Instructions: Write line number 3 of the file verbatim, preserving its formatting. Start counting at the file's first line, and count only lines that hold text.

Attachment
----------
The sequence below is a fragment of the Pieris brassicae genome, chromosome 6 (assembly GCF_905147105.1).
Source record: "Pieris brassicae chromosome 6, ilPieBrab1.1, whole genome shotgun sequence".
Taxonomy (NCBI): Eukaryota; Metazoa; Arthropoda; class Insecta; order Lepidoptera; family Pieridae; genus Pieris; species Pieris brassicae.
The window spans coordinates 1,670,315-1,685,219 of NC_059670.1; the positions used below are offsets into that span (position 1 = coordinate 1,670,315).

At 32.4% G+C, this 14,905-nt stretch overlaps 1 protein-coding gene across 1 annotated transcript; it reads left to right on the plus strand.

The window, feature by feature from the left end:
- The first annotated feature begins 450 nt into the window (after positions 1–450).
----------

Taxonomy (NCBI): Eukaryota; Metazoa; Arthropoda; class Insecta; order Lepidoptera; family Pieridae; genus Pieris; species Pieris brassicae.